An estimated 8.5 billion people will be swamping the planet by 2030, prompting a warning that the fishing industry must be reformed to meet the world’s demand for food.
Billions of humans rely on fishing for protein, but the US$257 billion (A$394b) industry is considered the world’s biggest threat to our oceans. The World Bank estimates close to 90 per cent of fish stocks are already fully exploited or overfished.
Examining how the world can continue to feed itself, Marine Stewardship Council (MSC) conducted research which found an extra 16 million tonnes of seafood could be harvested if the industry was to convert to sustainable fishing practices.
The change could also help eradicate vitamin deficiencies in millions of people, when combined with 96 million tonnes of seafood it’s expected we’ll be hauling in by 2030.
The group’s chief executive Rupert Howes has urged governments to work to transform the fishing industry as we face “unprecedented pressure on the world’s food production systems”.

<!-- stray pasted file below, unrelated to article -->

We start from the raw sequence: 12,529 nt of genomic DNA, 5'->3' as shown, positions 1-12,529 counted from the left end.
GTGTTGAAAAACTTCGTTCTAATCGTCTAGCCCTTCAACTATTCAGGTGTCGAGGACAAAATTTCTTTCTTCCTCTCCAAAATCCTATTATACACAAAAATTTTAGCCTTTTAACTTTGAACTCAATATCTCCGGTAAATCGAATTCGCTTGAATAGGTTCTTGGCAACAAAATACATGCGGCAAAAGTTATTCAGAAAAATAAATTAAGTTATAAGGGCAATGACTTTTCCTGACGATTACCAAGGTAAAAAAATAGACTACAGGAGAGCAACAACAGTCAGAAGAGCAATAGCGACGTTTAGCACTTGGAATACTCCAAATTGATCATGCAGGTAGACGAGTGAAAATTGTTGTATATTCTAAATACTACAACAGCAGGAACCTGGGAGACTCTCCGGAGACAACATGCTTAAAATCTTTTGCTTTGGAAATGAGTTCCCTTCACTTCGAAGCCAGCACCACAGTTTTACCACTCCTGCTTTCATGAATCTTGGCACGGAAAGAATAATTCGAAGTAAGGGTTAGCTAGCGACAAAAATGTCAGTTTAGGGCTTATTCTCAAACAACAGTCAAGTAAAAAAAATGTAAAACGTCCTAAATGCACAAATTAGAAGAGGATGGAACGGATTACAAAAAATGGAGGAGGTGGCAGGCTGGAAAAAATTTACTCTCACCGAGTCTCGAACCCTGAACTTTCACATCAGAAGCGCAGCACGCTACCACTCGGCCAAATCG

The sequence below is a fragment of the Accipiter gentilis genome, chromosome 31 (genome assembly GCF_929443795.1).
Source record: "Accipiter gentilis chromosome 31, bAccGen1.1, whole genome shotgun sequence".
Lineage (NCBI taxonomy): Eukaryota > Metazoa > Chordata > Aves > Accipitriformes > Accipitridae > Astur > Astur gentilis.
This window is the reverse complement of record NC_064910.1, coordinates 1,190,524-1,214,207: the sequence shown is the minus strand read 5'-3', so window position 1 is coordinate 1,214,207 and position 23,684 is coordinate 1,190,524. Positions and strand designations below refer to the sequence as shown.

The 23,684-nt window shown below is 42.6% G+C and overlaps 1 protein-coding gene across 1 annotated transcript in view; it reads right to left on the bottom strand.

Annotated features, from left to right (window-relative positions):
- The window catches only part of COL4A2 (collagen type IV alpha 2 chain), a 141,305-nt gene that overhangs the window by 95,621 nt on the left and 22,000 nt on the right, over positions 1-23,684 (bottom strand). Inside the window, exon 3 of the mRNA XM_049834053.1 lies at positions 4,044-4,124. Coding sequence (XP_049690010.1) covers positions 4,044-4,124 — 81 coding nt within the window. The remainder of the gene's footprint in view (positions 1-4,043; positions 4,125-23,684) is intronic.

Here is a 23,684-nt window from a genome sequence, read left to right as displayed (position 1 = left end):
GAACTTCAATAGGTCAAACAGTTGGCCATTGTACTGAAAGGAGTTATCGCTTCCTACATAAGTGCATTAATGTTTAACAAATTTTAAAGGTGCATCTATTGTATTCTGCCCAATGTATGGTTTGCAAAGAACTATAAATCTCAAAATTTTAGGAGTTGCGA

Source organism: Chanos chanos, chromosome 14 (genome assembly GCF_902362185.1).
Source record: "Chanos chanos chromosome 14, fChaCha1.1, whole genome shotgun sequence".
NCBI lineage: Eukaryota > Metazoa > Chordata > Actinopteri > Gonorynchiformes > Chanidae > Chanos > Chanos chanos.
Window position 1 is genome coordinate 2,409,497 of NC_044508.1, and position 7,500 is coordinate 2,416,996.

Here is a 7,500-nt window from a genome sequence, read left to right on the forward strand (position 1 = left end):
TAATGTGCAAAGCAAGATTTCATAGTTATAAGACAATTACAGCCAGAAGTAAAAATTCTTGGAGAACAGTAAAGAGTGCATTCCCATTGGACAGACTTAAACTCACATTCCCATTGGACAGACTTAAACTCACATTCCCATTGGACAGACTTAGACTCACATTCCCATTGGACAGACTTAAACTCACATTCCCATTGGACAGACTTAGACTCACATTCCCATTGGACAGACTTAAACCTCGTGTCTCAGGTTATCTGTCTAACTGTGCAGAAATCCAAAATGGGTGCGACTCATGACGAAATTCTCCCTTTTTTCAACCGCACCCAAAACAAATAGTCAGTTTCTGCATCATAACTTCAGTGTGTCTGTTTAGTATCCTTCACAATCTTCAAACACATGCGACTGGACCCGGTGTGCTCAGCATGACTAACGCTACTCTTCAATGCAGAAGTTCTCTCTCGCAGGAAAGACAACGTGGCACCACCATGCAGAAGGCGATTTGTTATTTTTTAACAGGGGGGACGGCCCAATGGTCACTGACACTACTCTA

“A third of the world’s fish stocks are now under threat. If we manage to tackle the challenge of overfishing, then we help address food insecurity and prevent ill health,” he added.
Fishing killing dolphins, sharks and turtles
Overfishing doesn’t just impact people, the practice has led to over one-third of the world’s sharks, rays and chimaeras being threatened with extinction. Endangered sea turtles are also frequently inadvertently killed as bycatch, along with dolphins and sea birds.
Sustainable fishing can help eradicate the following deficiencies:
Iron in 4 million people
Vitamin B12 in 18 million people
Zinc in 2.5 million people
Calcium in 24 million people
Vitamin A in five million people
Why preventing these deficiencies matters
Vitamin A deficiency remains the leading cause of preventable blindness in children and anaemia affects around 40 per cent of pregnant women.
MSC also estimates 38 million people don’t have “healthy levels” of Omega 3, a supplement that can also be found in seaweed as well as oils including flaxseed, soybean and chia seeds.
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